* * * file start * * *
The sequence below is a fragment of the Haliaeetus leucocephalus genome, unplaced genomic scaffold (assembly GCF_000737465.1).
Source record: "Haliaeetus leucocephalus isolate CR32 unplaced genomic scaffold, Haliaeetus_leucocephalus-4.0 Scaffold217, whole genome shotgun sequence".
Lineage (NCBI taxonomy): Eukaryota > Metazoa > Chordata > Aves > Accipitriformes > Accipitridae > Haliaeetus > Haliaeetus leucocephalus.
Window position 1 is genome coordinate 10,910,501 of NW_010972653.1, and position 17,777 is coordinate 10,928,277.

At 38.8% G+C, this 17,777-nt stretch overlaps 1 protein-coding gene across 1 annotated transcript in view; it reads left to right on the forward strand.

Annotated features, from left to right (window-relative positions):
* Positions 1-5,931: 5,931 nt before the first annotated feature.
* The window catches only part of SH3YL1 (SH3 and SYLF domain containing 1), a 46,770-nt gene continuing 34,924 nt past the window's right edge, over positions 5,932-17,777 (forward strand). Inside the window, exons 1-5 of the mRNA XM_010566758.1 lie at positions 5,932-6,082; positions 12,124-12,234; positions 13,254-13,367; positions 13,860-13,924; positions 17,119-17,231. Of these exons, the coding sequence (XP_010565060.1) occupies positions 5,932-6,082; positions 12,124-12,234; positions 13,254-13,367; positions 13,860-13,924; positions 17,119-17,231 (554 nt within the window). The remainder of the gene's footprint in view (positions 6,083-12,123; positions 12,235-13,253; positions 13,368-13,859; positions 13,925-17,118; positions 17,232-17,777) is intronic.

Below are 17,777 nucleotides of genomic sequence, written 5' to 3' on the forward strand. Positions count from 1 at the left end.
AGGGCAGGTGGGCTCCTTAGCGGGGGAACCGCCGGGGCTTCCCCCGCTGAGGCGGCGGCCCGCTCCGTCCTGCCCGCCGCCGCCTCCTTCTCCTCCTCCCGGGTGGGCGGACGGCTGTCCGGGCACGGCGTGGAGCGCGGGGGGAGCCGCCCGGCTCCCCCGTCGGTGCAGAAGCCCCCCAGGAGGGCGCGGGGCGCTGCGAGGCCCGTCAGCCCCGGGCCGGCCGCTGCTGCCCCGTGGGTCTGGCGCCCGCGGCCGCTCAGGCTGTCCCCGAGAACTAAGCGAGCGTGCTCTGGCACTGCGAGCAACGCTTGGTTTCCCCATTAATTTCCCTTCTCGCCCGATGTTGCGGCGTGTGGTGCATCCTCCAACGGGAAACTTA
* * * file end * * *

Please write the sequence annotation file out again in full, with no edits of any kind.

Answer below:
The sequence below is a fragment of the Haliaeetus leucocephalus genome, unplaced genomic scaffold (assembly GCF_000737465.1).
Source record: "Haliaeetus leucocephalus isolate CR32 unplaced genomic scaffold, Haliaeetus_leucocephalus-4.0 Scaffold217, whole genome shotgun sequence".
Lineage (NCBI taxonomy): Eukaryota > Metazoa > Chordata > Aves > Accipitriformes > Accipitridae > Haliaeetus > Haliaeetus leucocephalus.
Window position 1 is genome coordinate 10,910,501 of NW_010972653.1, and position 17,777 is coordinate 10,928,277.

At 38.8% G+C, this 17,777-nt stretch overlaps 1 protein-coding gene across 1 annotated transcript in view; it reads left to right on the forward strand.

Annotated features, from left to right (window-relative positions):
* Positions 1-5,931: 5,931 nt before the first annotated feature.
* The window catches only part of SH3YL1 (SH3 and SYLF domain containing 1), a 46,770-nt gene continuing 34,924 nt past the window's right edge, over positions 5,932-17,777 (forward strand). Inside the window, exons 1-5 of the mRNA XM_010566758.1 lie at positions 5,932-6,082; positions 12,124-12,234; positions 13,254-13,367; positions 13,860-13,924; positions 17,119-17,231. Of these exons, the coding sequence (XP_010565060.1) occupies positions 5,932-6,082; positions 12,124-12,234; positions 13,254-13,367; positions 13,860-13,924; positions 17,119-17,231 (554 nt within the window). The remainder of the gene's footprint in view (positions 6,083-12,123; positions 12,235-13,253; positions 13,368-13,859; positions 13,925-17,118; positions 17,232-17,777) is intronic.

Below are 17,777 nucleotides of genomic sequence, written 5' to 3' on the forward strand. Positions count from 1 at the left end.
AGGGCAGGTGGGCTCCTTAGCGGGGGAACCGCCGGGGCTTCCCCCGCTGAGGCGGCGGCCCGCTCCGTCCTGCCCGCCGCCGCCTCCTTCTCCTCCTCCCGGGTGGGCGGACGGCTGTCCGGGCACGGCGTGGAGCGCGGGGGGAGCCGCCCGGCTCCCCCGTCGGTGCAGAAGCCCCCCAGGAGGGCGCGGGGCGCTGCGAGGCCCGTCAGCCCCGGGCCGGCCGCTGCTGCCCCGTGGGTCTGGCGCCCGCGGCCGCTCAGGCTGTCCCCGAGAACTAAGCGAGCGTGCTCTGGCACTGCGAGCAACGCTTGGTTTCCCCATTAATTTCCCTTCTCGCCCGATGTTGCGGCGTGTGGTGCATCCTCCAACGGGAAACTTA